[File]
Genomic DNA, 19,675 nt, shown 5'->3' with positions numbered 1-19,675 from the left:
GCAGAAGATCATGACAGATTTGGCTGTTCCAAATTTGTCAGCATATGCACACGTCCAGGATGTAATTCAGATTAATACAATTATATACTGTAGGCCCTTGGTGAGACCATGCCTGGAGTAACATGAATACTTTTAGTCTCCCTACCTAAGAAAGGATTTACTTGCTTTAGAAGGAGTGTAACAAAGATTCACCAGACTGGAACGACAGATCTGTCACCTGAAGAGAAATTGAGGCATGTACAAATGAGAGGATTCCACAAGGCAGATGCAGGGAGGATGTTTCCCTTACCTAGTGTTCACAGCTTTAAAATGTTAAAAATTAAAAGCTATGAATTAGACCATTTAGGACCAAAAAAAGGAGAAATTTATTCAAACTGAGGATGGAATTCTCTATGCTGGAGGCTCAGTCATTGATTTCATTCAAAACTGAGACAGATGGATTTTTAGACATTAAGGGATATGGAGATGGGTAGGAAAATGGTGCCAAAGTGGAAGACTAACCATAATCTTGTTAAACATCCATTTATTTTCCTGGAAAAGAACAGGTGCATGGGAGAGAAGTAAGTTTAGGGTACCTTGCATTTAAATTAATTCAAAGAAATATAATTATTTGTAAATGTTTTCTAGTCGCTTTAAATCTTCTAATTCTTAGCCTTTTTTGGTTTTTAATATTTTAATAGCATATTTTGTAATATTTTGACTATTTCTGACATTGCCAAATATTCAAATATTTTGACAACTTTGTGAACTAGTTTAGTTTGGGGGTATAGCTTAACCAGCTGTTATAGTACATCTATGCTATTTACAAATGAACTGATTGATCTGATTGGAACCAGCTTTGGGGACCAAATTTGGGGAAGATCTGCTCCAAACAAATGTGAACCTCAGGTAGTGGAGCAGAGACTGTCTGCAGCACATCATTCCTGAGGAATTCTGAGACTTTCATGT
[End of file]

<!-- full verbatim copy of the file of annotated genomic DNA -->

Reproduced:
Genomic DNA, 19,675 nt, shown 5'->3' with positions numbered 1-19,675 from the left:
GCAGAAGATCATGACAGATTTGGCTGTTCCAAATTTGTCAGCATATGCACACGTCCAGGATGTAATTCAGATTAATACAATTATATACTGTAGGCCCTTGGTGAGACCATGCCTGGAGTAACATGAATACTTTTAGTCTCCCTACCTAAGAAAGGATTTACTTGCTTTAGAAGGAGTGTAACAAAGATTCACCAGACTGGAACGACAGATCTGTCACCTGAAGAGAAATTGAGGCATGTACAAATGAGAGGATTCCACAAGGCAGATGCAGGGAGGATGTTTCCCTTACCTAGTGTTCACAGCTTTAAAATGTTAAAAATTAAAAGCTATGAATTAGACCATTTAGGACCAAAAAAAGGAGAAATTTATTCAAACTGAGGATGGAATTCTCTATGCTGGAGGCTCAGTCATTGATTTCATTCAAAACTGAGACAGATGGATTTTTAGACATTAAGGGATATGGAGATGGGTAGGAAAATGGTGCCAAAGTGGAAGACTAACCATAATCTTGTTAAACATCCATTTATTTTCCTGGAAAAGAACAGGTGCATGGGAGAGAAGTAAGTTTAGGGTACCTTGCATTTAAATTAATTCAAAGAAATATAATTATTTGTAAATGTTTTCTAGTCGCTTTAAATCTTCTAATTCTTAGCCTTTTTTGGTTTTTAATATTTTAATAGCATATTTTGTAATATTTTGACTATTTCTGACATTGCCAAATATTCAAATATTTTGACAACTTTGTGAACTAGTTTAGTTTGGGGGTATAGCTTAACCAGCTGTTATAGTACATCTATGCTATTTACAAATGAACTGATTGATCTGATTGGAACCAGCTTTGGGGACCAAATTTGGGGAAGATCTGCTCCAAACAAATGTGAACCTCAGGTAGTGGAGCAGAGACTGTCTGCAGCACATCATTCCTGAGGAATTCTGAGACTTTCATGT